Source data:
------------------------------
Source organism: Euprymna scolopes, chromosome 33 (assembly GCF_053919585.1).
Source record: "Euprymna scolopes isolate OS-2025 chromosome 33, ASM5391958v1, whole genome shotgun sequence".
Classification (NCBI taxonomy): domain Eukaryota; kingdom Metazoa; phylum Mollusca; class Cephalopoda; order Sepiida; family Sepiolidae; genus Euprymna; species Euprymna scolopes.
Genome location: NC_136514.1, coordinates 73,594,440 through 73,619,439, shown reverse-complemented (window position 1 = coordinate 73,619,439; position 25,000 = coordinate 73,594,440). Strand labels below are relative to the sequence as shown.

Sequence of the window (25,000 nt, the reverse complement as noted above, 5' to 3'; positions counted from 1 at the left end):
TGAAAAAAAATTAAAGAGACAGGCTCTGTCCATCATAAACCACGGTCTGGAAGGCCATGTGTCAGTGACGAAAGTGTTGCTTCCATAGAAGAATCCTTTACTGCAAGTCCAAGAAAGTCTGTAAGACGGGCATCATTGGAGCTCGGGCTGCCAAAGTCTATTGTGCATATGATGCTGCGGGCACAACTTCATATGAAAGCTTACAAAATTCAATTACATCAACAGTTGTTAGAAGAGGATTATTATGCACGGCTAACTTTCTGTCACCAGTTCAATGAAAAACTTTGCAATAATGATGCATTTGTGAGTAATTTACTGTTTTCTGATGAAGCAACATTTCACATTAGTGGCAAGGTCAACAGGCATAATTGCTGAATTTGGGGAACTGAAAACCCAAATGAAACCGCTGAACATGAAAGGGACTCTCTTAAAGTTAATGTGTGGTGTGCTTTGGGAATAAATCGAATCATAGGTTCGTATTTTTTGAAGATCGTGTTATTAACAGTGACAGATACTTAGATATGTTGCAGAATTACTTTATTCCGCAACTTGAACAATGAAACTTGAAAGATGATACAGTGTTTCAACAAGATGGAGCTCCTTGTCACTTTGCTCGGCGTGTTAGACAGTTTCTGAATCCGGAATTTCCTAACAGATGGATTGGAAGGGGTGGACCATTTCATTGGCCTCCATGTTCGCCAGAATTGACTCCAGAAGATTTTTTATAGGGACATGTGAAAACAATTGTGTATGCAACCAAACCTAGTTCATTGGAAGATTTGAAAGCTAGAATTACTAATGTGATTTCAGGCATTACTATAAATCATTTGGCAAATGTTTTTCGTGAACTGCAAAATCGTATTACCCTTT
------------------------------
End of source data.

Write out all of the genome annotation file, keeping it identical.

Source organism: Euprymna scolopes, chromosome 33 (assembly GCF_053919585.1).
Source record: "Euprymna scolopes isolate OS-2025 chromosome 33, ASM5391958v1, whole genome shotgun sequence".
Classification (NCBI taxonomy): domain Eukaryota; kingdom Metazoa; phylum Mollusca; class Cephalopoda; order Sepiida; family Sepiolidae; genus Euprymna; species Euprymna scolopes.
Genome location: NC_136514.1, coordinates 73,594,440 through 73,619,439, shown reverse-complemented (window position 1 = coordinate 73,619,439; position 25,000 = coordinate 73,594,440). Strand labels below are relative to the sequence as shown.

Sequence of the window (25,000 nt, the reverse complement as noted above, 5' to 3'; positions counted from 1 at the left end):
TGAAAAAAAATTAAAGAGACAGGCTCTGTCCATCATAAACCACGGTCTGGAAGGCCATGTGTCAGTGACGAAAGTGTTGCTTCCATAGAAGAATCCTTTACTGCAAGTCCAAGAAAGTCTGTAAGACGGGCATCATTGGAGCTCGGGCTGCCAAAGTCTATTGTGCATATGATGCTGCGGGCACAACTTCATATGAAAGCTTACAAAATTCAATTACATCAACAGTTGTTAGAAGAGGATTATTATGCACGGCTAACTTTCTGTCACCAGTTCAATGAAAAACTTTGCAATAATGATGCATTTGTGAGTAATTTACTGTTTTCTGATGAAGCAACATTTCACATTAGTGGCAAGGTCAACAGGCATAATTGCTGAATTTGGGGAACTGAAAACCCAAATGAAACCGCTGAACATGAAAGGGACTCTCTTAAAGTTAATGTGTGGTGTGCTTTGGGAATAAATCGAATCATAGGTTCGTATTTTTTGAAGATCGTGTTATTAACAGTGACAGATACTTAGATATGTTGCAGAATTACTTTATTCCGCAACTTGAACAATGAAACTTGAAAGATGATACAGTGTTTCAACAAGATGGAGCTCCTTGTCACTTTGCTCGGCGTGTTAGACAGTTTCTGAATCCGGAATTTCCTAACAGATGGATTGGAAGGGGTGGACCATTTCATTGGCCTCCATGTTCGCCAGAATTGACTCCAGAAGATTTTTTATAGGGACATGTGAAAACAATTGTGTATGCAACCAAACCTAGTTCATTGGAAGATTTGAAAGCTAGAATTACTAATGTGATTTCAGGCATTACTATAAATCATTTGGCAAATGTTTTTCGTGAACTGCAAAATCGTATTACCCTTT